“Communicating hope and trust in our time.”

- Pope Francis

What’s up with the National Museum?

OF LATE an emissary has reportedly called on the Diocese of Borongan to negotiate that one of the Balangiga bells be placed at the National Museum in Manila. 

            Although National Museum Director Jeremy Barns has denied any part to the Zubiri   Senate Rosultion 965 that sought the transfer of one of the Balangiga bells to the National Museum, his media statements tell his mind quite substantially.

            He in fact has lambasted the Diocese of Borongan and the Catholic church for hypocrisy and double standardizing. “Stating that ‘respect’ for historical integrity, the sacred character of church objects, and the property rights of the Christian faithful cannot be compromised…raises eyebrows among those dedicated persons, including many within the government, who constantly work to mitigate the ongoing degradation and loss of our church heritage in many parts of the country,” so said Director Barns.

            Referring to the statement of the Diocese of Borongan (See page A11) in response to Senate Resolution 965, Barns was quick to add, “Such strong statements as were made make the Church in general open to charges of hypocrisy or double standards, which we would deeply regret.” He also noted that the worsening quality of churches and Catholic symbols in the country are “too often caused by the Church authorities themselves as items, including bells, are sold or allowed to decay beyond repair due to ignorance, indifference or worse.”  That’s a gross accusation.  It subscribes to a myopic view that churches and church artifacts were primarily made for museums and nothing else, and, therefore, not preserving them the way museum curators do makes the Church “ignorant, indifferent or worse.”

            Barns must have glossed over the fact that the country’s teeth in museum pieces came only in 1966 when President Ferdinand Marcos signed Republic Act No. 4846 or the Cultural Properties and Protection Act that designated the museum as the lead agency in the protection and preservation of the nation’s cultural properties

            Without even mentioning the centuries-old museums of UST, San Agustin and other Church collections, it does not settle well with common sense to accuse of hypocrisy and double standardizing the very institution that was the only one that preserved these artifacts for many centuries when the National Museum and those “dedicated persons” were yet in limbo.  It may be good to check how the government has preserved historical and cultural artifacts since Aguinaldo’s time.  Even the preservation of government’s records down to the municipal level has been quite in shambles until lately.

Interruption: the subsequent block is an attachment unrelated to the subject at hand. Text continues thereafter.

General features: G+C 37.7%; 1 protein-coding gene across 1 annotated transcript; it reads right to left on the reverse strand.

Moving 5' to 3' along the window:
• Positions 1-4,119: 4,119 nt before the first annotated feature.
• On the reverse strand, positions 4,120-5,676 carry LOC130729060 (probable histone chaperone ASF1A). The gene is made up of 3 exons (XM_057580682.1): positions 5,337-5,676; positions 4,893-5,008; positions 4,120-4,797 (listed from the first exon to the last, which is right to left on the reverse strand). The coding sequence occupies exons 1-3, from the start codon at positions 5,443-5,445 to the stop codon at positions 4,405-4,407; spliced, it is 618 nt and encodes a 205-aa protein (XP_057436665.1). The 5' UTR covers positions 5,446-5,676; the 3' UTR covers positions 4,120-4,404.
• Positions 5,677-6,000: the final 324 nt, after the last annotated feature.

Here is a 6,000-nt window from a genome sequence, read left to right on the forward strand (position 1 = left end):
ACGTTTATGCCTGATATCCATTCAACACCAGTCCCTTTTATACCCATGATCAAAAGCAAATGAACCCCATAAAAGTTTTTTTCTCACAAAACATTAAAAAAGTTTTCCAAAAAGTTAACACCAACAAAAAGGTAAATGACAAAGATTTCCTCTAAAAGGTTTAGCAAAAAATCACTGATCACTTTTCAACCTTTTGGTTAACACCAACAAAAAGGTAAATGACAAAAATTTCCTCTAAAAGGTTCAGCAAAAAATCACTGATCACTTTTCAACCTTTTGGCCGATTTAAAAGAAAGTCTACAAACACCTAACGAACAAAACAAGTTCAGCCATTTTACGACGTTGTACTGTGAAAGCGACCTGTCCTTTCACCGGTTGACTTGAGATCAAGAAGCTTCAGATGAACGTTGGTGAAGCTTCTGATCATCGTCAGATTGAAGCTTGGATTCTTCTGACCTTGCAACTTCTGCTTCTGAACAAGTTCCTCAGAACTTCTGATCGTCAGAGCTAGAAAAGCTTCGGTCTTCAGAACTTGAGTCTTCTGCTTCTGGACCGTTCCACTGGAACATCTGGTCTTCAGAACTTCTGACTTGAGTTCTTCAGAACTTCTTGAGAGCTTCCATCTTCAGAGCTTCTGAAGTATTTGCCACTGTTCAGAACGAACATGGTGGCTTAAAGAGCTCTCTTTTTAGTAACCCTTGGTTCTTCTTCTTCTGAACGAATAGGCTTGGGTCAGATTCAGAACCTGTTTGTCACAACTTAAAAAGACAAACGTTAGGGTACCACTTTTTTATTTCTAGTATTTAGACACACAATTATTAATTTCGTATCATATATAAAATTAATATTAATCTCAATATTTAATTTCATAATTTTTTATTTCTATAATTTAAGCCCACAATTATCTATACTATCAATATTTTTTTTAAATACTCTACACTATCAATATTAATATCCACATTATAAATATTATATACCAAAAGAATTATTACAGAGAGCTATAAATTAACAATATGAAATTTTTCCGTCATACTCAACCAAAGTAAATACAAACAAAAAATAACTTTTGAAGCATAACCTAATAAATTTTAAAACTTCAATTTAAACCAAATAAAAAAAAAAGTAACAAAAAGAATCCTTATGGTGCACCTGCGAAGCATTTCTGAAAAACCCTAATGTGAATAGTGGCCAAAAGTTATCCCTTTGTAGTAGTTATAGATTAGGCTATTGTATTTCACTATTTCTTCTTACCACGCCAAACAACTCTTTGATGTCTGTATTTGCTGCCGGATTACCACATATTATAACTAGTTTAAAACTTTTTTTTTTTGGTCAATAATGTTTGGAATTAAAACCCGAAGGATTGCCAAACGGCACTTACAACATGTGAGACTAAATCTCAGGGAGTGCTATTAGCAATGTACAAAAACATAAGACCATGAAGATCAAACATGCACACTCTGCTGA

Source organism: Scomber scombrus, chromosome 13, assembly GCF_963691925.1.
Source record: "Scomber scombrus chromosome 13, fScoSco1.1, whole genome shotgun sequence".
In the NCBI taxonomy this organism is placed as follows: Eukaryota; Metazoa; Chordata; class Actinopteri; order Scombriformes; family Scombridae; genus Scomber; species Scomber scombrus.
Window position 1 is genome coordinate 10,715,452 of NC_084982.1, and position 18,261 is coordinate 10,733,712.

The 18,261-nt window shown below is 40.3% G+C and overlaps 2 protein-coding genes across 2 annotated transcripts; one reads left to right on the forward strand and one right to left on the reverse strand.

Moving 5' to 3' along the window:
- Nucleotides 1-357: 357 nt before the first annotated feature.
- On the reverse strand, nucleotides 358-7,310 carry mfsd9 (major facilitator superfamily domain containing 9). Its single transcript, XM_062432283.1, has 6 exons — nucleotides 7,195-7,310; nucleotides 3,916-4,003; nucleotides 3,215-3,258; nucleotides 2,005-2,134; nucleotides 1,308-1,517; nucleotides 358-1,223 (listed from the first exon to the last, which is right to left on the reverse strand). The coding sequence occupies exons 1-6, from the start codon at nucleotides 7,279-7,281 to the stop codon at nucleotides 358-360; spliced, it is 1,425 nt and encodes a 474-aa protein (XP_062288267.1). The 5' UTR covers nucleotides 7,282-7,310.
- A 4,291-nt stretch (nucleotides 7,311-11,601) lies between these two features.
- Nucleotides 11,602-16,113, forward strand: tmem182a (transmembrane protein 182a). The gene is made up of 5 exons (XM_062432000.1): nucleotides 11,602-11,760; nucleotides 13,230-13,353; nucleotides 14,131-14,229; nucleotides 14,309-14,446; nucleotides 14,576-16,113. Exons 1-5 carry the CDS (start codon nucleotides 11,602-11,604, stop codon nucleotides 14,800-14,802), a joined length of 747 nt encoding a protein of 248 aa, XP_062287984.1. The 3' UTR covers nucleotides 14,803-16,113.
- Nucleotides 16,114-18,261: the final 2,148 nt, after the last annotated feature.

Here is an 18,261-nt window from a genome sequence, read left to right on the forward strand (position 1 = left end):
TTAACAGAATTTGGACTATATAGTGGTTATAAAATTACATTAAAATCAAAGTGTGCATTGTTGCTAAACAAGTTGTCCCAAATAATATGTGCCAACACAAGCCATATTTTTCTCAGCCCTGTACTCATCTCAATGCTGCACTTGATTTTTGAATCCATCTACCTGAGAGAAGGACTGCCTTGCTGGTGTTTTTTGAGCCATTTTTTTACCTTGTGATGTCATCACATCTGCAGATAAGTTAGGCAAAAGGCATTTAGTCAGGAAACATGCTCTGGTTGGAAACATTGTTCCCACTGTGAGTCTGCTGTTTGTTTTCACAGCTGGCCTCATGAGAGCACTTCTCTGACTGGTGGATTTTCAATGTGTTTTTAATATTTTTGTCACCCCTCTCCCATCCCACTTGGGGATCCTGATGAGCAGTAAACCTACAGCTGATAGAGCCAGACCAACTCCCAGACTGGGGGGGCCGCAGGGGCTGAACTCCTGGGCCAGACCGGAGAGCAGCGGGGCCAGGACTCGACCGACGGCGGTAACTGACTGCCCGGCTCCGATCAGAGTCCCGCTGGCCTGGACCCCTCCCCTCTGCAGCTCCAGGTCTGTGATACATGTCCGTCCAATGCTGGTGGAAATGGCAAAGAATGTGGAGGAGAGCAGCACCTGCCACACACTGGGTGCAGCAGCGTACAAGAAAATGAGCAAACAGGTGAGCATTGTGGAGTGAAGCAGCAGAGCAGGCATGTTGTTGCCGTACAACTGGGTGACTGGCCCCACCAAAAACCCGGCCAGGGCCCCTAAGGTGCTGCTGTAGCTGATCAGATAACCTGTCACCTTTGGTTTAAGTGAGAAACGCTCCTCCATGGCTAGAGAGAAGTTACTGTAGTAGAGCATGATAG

Also, mentioning in his media statements that Barns’ office has been helping “for years to rebuild the church in Guiuan since Typhoon Yolanda” and those “numerous dioceses and parishes which we have assisted, expending considerable government resources and public funds in the process” is an unnecessary nitpicking that leaves some bad taste in the mouth.  As a matter of course, that presumably expects a debt of gratitude that smacks of patronage politics that demands a quid-pro-quo—in the same fashion that a politician builds a government project, say a waiting shed, and place his name on it for every constituent to acknowledge and give vote.

            The national museum director raises the issue of the “strongly worded” statement of the Diocese of Borongan, as if a “softly worded’ statement would change the rhyme and reason in its objection to the Senate Resolution 965.

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